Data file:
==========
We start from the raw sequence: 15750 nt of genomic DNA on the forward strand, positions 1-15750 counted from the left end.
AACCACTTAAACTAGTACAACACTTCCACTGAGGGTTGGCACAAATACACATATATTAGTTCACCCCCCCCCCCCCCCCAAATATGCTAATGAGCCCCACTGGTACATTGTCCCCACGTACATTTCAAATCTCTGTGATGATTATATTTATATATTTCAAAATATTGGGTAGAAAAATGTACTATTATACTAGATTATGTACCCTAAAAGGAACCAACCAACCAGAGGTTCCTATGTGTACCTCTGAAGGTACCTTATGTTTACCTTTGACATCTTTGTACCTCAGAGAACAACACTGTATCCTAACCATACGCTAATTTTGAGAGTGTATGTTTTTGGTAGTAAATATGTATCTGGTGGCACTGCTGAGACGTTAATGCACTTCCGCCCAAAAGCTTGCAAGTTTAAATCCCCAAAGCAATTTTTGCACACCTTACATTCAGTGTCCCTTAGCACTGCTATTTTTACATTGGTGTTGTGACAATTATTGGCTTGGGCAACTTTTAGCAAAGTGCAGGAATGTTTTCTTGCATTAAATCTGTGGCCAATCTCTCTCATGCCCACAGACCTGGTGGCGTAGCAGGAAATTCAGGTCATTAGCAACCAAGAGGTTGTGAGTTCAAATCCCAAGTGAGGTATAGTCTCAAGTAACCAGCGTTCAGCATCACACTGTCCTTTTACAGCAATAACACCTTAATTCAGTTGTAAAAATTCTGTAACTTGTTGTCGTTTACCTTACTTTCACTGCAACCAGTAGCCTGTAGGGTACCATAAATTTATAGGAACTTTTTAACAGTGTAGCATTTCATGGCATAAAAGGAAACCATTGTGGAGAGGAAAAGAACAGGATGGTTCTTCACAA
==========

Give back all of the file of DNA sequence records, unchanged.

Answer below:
We start from the raw sequence: 15750 nt of genomic DNA on the forward strand, positions 1-15750 counted from the left end.
AACCACTTAAACTAGTACAACACTTCCACTGAGGGTTGGCACAAATACACATATATTAGTTCACCCCCCCCCCCCCCCCAAATATGCTAATGAGCCCCACTGGTACATTGTCCCCACGTACATTTCAAATCTCTGTGATGATTATATTTATATATTTCAAAATATTGGGTAGAAAAATGTACTATTATACTAGATTATGTACCCTAAAAGGAACCAACCAACCAGAGGTTCCTATGTGTACCTCTGAAGGTACCTTATGTTTACCTTTGACATCTTTGTACCTCAGAGAACAACACTGTATCCTAACCATACGCTAATTTTGAGAGTGTATGTTTTTGGTAGTAAATATGTATCTGGTGGCACTGCTGAGACGTTAATGCACTTCCGCCCAAAAGCTTGCAAGTTTAAATCCCCAAAGCAATTTTTGCACACCTTACATTCAGTGTCCCTTAGCACTGCTATTTTTACATTGGTGTTGTGACAATTATTGGCTTGGGCAACTTTTAGCAAAGTGCAGGAATGTTTTCTTGCATTAAATCTGTGGCCAATCTCTCTCATGCCCACAGACCTGGTGGCGTAGCAGGAAATTCAGGTCATTAGCAACCAAGAGGTTGTGAGTTCAAATCCCAAGTGAGGTATAGTCTCAAGTAACCAGCGTTCAGCATCACACTGTCCTTTTACAGCAATAACACCTTAATTCAGTTGTAAAAATTCTGTAACTTGTTGTCGTTTACCTTACTTTCACTGCAACCAGTAGCCTGTAGGGTACCATAAATTTATAGGAACTTTTTAACAGTGTAGCATTTCATGGCATAAAAGGAAACCATTGTGGAGAGGAAAAGAACAGGATGGTTCTTCACAA